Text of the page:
He complained that the DPP had not provided proper particulars of the alleged offending conduct and that there had been no attempt to identify specific portions of the publications that were in breach of the chief judge’s order.

Further, little care had been taken by the prosecutor to identify the actual job functions of those she intended to summons.

“Some were on extended personal leave at the time of publication, including maternity leave. Some are employed in roles such as answering phone calls which could not possibly justify contempt charges. At least two individuals were no longer employed by the relevant publishers at the time of publication.”

Quill did not hold back: “These matters raise serious questions about the propriety of the conduct of your office in relation to the sending of these letters.”

It was believed that close to 100 organisations and individuals were originally in the DPP’s frame. That shrank to 53 and now to 36. The Queen is seeking orders for imprisonment, fines, admonishment, the stocks and/or any other punishment.

The prosecutor’s originating motion also identifies 32 foreign publications, accessible online in Australia, which published the forbidden fruit. This category, which includes The Washington Post and The MiceTimes of Asia, was allegedly aided and abetted by the Australian media.

On December 13 last year, when Chief Judge Kidd believed his media blackout had been breached, he had a special mention in his court, composed of himself, Kerri Judd and Pell’s barrister Robert Richter.

What should he do? Judd responded: “Your honour, my preference would be for you to leave this to me.”

She told Kidd, “... you have got a suppression order breach”, as well as other varieties of contempt.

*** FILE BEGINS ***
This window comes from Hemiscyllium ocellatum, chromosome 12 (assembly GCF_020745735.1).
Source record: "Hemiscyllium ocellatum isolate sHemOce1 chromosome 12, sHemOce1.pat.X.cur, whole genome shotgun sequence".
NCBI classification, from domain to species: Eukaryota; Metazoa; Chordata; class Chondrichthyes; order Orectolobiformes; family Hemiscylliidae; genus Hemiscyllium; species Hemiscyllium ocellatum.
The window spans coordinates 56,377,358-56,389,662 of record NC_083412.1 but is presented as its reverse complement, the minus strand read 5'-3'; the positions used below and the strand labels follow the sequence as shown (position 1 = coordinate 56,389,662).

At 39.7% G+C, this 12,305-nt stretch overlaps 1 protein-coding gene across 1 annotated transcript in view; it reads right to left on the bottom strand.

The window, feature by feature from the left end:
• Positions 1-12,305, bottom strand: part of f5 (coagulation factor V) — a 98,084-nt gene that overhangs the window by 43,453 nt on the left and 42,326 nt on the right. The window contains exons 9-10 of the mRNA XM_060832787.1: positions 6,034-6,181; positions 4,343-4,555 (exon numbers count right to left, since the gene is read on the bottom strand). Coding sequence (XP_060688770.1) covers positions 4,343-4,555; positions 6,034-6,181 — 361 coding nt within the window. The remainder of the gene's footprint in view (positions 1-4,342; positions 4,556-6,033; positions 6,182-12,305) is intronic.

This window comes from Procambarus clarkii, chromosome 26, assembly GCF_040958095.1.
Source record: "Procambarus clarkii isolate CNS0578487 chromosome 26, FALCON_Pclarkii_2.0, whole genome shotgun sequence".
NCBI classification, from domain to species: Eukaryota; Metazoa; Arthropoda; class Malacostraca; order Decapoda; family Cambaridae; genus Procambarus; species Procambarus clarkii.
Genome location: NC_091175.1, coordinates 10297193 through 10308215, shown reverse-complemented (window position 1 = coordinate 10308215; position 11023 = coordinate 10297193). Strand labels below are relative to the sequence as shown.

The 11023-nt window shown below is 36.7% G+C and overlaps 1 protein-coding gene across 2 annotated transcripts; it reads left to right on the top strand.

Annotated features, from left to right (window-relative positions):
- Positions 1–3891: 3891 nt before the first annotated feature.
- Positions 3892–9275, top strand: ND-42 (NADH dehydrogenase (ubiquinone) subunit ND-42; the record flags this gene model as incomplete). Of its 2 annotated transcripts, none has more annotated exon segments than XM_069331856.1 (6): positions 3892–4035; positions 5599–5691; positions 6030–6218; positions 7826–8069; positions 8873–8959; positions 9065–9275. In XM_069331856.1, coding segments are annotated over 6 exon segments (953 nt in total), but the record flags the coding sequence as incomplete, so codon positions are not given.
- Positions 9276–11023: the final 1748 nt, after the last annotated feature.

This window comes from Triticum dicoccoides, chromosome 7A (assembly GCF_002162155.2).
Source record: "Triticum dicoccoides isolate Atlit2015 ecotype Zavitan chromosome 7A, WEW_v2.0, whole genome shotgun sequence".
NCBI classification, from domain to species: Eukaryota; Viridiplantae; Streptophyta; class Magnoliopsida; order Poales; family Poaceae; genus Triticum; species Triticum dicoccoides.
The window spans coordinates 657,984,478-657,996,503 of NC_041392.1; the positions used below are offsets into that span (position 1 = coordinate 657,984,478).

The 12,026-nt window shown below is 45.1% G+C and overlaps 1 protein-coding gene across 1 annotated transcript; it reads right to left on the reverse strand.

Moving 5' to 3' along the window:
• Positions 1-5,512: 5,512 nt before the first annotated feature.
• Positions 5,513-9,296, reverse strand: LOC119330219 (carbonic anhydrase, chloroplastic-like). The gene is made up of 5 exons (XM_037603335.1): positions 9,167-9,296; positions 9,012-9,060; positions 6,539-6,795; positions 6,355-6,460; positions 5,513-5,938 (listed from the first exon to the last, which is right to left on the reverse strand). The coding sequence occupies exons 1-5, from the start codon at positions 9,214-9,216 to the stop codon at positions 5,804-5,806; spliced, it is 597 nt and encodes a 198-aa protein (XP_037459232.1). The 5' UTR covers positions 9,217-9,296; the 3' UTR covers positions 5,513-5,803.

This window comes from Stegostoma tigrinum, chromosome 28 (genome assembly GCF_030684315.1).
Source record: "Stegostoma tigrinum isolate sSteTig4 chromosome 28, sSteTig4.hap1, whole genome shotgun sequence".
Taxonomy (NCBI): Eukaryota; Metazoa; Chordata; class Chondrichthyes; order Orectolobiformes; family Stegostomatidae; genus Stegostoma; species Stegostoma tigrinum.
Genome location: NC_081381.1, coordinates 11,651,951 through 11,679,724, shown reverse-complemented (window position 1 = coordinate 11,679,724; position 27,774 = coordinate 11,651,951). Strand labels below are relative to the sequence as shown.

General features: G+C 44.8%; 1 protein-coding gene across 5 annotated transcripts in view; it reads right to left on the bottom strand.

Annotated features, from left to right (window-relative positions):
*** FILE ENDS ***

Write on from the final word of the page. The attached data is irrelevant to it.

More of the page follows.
Judd continued, “It is something that is perhaps dealt with by me instituting whatever proceedings that need to be instituted.”

Kidd pointed to the fact that “quite dishonestly” the media did not reveal there had been no appeal against his original suppression order of June 2018.

In 2018 the Victorian DPP brought contempt charges against The Australian over an article by reactionary commentator Nick Cater mentioning the prior convictions of John Setka, the Victorian secretary of the Construction, Forestry, Maritime and Energy Union, before his proposed trial for blackmail.

The publisher was fined $155,000, with Justice Lesley Taylor saying it was difficult to imagine a more blatant example of sub judice contempt. It followed a prosecution of Yahoo7 the year before where a fine of $300,000 was ordered for a contempt that led to a murder trial being aborted and later postponed.

All of this seems rather quaint alongside the system adopted by our first amendment-loving cousins in the United States, where prosecution and defence lawyers can be interviewed during an ongoing trial and where the media pack has been seen to yell questions outside the courtroom about an accused’s prospects: “Will he fry, judge?”

There’s also a US cable TV operation where viewers can vote as the “13th juror” on the evidence in real-time cases.

One might say the US is a place where the law of contempt is held in contempt.

This article was first published in the print edition of The Saturday Paper on Apr 6, 2019 as "Age of contempt". Subscribe here.

Richard Ackland
is the publisher of Justinian. He is The Saturday Paper’s diarist-at-large and legal affairs editor.